My fundraising campaigns are not the answer. Too often, Americans think of global health solutions in terms of the actions individuals or organizations might take, and not in terms of reforming international systems. We need to move past giving charity and fight for international justice. The need to strengthen our global institutions has never been stronger. To thwart the next devastating pandemic, we must create an effective global response to novel infectious diseases that risk spreading quickly. We must develop equitable vaccine development and distribution systems.

We must end deforestation, a practice that brings humans into closer contact with animal-borne viruses like coronavirus and warms our planet. To mitigate climate change, we need to create more accountability for Paris Agreement commitments, and produce the financing needed to rapidly transition to a clean, sustainable global economy. We must more effectively address the refugee crises we will continue to face from climate-related forced migration. Revitalized, empowered global institutions are essential to face the extraordinary challenges upon us.

COVID-19 is possibly the greatest global challenge we have faced since World War II. In the aftermath of the war, the United Nations was founded and the Declaration of Humans Rights enshrined the principle of universal human dignity. How will we respond to this unprecedented challenge? Will we turn away from the nationalist sentiments that have dominated our recent political discourse?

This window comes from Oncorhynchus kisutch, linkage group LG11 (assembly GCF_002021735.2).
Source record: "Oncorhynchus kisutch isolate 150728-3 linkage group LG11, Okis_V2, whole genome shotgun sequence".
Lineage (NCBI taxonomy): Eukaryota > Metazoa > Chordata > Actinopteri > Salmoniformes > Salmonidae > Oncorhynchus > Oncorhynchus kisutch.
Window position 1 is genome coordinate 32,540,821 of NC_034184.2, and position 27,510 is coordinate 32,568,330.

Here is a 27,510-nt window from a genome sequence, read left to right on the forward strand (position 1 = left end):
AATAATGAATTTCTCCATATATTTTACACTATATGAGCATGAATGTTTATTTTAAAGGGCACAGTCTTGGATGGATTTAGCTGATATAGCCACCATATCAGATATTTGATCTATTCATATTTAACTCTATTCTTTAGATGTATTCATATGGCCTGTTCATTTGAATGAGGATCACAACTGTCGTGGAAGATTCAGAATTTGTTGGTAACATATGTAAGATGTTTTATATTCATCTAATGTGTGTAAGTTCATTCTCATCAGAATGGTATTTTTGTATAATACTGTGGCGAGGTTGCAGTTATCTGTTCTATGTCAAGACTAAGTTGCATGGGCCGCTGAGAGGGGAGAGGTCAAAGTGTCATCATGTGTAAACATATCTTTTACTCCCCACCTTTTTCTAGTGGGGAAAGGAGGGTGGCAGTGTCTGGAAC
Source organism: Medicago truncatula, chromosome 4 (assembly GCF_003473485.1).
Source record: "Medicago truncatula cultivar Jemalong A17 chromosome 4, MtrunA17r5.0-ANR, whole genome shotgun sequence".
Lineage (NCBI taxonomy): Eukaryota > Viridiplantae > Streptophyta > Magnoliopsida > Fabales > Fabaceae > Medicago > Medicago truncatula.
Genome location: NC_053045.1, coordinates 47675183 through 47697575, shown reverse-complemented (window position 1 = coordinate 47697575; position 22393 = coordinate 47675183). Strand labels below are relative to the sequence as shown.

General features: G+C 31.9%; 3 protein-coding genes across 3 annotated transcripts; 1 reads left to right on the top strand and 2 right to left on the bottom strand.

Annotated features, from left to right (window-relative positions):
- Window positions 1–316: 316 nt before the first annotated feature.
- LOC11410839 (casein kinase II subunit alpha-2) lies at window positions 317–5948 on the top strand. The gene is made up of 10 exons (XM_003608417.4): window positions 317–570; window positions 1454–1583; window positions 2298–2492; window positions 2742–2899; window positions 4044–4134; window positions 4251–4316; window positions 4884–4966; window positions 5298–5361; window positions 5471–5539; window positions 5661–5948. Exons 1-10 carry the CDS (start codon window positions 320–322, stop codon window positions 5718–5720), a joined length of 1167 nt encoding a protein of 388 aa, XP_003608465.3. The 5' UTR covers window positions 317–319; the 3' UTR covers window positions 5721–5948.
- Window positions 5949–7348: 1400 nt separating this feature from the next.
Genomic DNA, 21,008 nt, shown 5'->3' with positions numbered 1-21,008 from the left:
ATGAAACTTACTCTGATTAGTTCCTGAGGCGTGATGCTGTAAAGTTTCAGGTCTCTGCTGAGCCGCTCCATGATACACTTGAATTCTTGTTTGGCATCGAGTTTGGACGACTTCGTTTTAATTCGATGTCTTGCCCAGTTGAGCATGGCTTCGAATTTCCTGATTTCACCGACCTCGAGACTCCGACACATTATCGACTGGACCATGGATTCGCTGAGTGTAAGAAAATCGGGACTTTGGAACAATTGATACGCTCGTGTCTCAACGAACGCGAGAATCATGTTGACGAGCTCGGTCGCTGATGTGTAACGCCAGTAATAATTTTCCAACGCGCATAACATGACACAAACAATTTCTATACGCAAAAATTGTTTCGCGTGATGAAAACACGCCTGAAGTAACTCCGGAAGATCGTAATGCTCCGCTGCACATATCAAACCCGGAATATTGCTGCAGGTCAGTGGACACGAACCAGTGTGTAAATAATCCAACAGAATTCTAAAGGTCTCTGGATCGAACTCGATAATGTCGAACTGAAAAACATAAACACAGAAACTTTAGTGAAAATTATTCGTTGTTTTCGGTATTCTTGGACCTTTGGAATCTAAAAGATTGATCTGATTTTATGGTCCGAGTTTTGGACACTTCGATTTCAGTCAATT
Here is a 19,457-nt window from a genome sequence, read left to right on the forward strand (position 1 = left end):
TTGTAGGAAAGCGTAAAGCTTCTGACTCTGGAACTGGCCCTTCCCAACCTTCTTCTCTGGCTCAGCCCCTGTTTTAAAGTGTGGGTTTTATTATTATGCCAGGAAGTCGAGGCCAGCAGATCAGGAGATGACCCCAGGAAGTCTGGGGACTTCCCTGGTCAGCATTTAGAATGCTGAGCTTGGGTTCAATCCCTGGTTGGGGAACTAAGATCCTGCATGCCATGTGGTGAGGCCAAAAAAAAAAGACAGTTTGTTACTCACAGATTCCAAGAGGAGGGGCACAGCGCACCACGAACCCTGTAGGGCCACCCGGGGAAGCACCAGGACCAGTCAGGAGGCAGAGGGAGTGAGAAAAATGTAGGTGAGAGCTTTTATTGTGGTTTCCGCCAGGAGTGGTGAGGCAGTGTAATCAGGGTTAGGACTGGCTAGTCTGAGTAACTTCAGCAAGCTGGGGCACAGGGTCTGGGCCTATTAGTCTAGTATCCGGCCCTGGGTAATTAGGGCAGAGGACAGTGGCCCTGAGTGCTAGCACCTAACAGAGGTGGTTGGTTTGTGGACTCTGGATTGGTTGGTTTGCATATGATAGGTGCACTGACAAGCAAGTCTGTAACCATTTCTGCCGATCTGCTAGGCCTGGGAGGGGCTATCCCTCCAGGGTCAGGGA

The big crises of our time are the manifestation of the more central story of global health inequity. When a person across the world dies unnecessarily, it is a stain upon the fabric of our entire humanity. But we can turn course. It’s our choice. And billions of lives will be shaped by our decision.

I sometimes think of that little boy who helped me find my calling in medicine. I wonder if he survived into adulthood. After all these years, I am still left with the same question — how could the world let him suffer so much?

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Gaurab Basu Twitter Cognoscenti contributor
Dr. Gaurab Basu is a primary care physician, an instructor at Harvard Medical School and Co-Director of the Center for Health Equity Education & Advocacy at Cambridge Health Alliance.